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Publication numberUS8145976 B1
Publication typeGrant
Application numberUS 12/120,483
Publication dateMar 27, 2012
Filing dateMay 14, 2008
Priority dateMay 14, 2007
Publication number120483, 12120483, US 8145976 B1, US 8145976B1, US-B1-8145976, US8145976 B1, US8145976B1
InventorsEngling Yeo
Original AssigneeMarvell International Ltd.
Export CitationBiBTeX, EndNote, RefMan
External Links: USPTO, USPTO Assignment, Espacenet
Error correcting
US 8145976 B1
Abstract
In one or more embodiments, a method, computer-readable media, and/or computational unit acts or is capable of receiving, from a single, integrated memory, current and previous iterations of Log Likelihood Ratio (“LLR”) parameters for a current iteration of a Low-Density Parity-Check code (“LDPC code”) error-correcting process. These may then perform an LDPC code error-correcting algorithm using the current and previous iterations of LLR parameters. Following this, these embodiment(s) may overwrite the previous iteration of LLR parameters with a now-current iteration of LLR parameters and treat the current iteration of LLR parameters as a now-previous iteration of LLR parameters. Both of these iterations of LLR parameters for the now-current iteration may then be received following overwrite of the previous iteration of LLR parameters with the now-current iteration of LLR parameters. With these now-current and now-previous iterations of LLR parameters these embodiment(s) may perform the LDPC code error-correcting algorithm.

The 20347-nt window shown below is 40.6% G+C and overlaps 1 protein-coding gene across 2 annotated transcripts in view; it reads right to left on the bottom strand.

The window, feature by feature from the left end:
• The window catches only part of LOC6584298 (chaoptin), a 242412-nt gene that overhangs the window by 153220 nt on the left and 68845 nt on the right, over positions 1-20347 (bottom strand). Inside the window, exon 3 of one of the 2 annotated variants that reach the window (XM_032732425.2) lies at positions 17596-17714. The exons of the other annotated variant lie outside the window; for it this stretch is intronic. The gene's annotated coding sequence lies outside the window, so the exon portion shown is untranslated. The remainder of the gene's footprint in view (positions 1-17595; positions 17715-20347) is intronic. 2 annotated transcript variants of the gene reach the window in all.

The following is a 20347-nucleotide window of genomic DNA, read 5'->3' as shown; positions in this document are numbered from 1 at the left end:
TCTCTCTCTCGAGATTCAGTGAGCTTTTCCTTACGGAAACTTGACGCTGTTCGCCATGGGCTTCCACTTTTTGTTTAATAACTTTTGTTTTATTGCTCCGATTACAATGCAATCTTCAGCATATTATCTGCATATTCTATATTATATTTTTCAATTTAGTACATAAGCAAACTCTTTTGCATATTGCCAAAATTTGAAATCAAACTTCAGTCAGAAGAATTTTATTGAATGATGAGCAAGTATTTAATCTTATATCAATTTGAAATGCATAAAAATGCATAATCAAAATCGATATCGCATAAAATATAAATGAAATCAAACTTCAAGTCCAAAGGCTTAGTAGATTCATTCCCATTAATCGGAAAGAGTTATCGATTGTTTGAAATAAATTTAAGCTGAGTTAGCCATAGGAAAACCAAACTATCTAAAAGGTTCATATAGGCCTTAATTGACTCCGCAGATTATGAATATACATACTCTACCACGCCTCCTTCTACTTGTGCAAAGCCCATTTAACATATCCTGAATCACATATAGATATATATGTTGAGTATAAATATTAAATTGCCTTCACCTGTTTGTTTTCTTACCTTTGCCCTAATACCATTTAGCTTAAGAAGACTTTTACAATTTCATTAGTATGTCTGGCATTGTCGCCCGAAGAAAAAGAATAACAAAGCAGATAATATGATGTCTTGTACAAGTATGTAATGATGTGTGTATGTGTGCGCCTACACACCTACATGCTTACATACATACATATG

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Claims(25)
1. A method comprising:
receiving from a single, integrated memory, current and previous iterations of Log Likelihood Ratio (“LLR”) parameters for a current iteration of a Low-Density Parity-Check code (“LDPC code”) error-correcting process;
performing an LDPC code error-correcting algorithm using the current and previous iterations of LLR parameters;
overwriting the previous iteration of LLR parameters with a now-current iteration of LLR parameters and treating the current iteration of LLR parameters as a now-previous iteration of LLR parameters;
after overwriting the previous iteration of LLR parameters, receiving both the now-current and the now-previous iterations of LLR parameters for the now-current iteration of the LDPC code error-correcting process from the single, integrated memory; and